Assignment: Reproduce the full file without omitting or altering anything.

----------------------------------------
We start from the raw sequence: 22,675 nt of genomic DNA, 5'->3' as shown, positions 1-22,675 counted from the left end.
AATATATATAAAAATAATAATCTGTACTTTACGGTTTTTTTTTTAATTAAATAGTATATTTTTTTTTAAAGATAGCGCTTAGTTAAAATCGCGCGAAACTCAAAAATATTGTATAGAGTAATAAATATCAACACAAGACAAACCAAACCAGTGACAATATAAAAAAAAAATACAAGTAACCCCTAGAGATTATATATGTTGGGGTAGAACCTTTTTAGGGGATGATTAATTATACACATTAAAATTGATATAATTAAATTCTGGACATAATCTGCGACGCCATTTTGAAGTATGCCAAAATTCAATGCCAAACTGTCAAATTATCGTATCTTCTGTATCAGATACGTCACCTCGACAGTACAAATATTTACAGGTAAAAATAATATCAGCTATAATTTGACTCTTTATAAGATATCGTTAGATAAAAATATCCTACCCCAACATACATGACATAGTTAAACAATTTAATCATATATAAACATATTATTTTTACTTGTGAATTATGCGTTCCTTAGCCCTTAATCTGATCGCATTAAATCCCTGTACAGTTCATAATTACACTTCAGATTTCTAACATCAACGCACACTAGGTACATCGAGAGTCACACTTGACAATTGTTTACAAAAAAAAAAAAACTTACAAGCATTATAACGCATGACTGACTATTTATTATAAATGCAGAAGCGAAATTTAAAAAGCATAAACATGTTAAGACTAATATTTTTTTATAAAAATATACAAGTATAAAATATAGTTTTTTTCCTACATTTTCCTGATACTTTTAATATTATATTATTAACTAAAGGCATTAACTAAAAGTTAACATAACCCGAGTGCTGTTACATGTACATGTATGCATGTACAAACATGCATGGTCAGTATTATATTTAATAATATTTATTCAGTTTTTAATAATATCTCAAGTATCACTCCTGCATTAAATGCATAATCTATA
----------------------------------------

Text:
We start from the raw sequence: 22,675 nt of genomic DNA, 5'->3' as shown, positions 1-22,675 counted from the left end.
AATATATATAAAAATAATAATCTGTACTTTACGGTTTTTTTTTTAATTAAATAGTATATTTTTTTTTAAAGATAGCGCTTAGTTAAAATCGCGCGAAACTCAAAAATATTGTATAGAGTAATAAATATCAACACAAGACAAACCAAACCAGTGACAATATAAAAAAAAAATACAAGTAACCCCTAGAGATTATATATGTTGGGGTAGAACCTTTTTAGGGGATGATTAATTATACACATTAAAATTGATATAATTAAATTCTGGACATAATCTGCGACGCCATTTTGAAGTATGCCAAAATTCAATGCCAAACTGTCAAATTATCGTATCTTCTGTATCAGATACGTCACCTCGACAGTACAAATATTTACAGGTAAAAATAATATCAGCTATAATTTGACTCTTTATAAGATATCGTTAGATAAAAATATCCTACCCCAACATACATGACATAGTTAAACAATTTAATCATATATAAACATATTATTTTTACTTGTGAATTATGCGTTCCTTAGCCCTTAATCTGATCGCATTAAATCCCTGTACAGTTCATAATTACACTTCAGATTTCTAACATCAACGCACACTAGGTACATCGAGAGTCACACTTGACAATTGTTTACAAAAAAAAAAAAACTTACAAGCATTATAACGCATGACTGACTATTTATTATAAATGCAGAAGCGAAATTTAAAAAGCATAAACATGTTAAGACTAATATTTTTTTATAAAAATATACAAGTATAAAATATAGTTTTTTTCCTACATTTTCCTGATACTTTTAATATTATATTATTAACTAAAGGCATTAACTAAAAGTTAACATAACCCGAGTGCTGTTACATGTACATGTATGCATGTACAAACATGCATGGTCAGTATTATATTTAATAATATTTATTCAGTTTTTAATAATATCTCAAGTATCACTCCTGCATTAAATGCATAATCTATA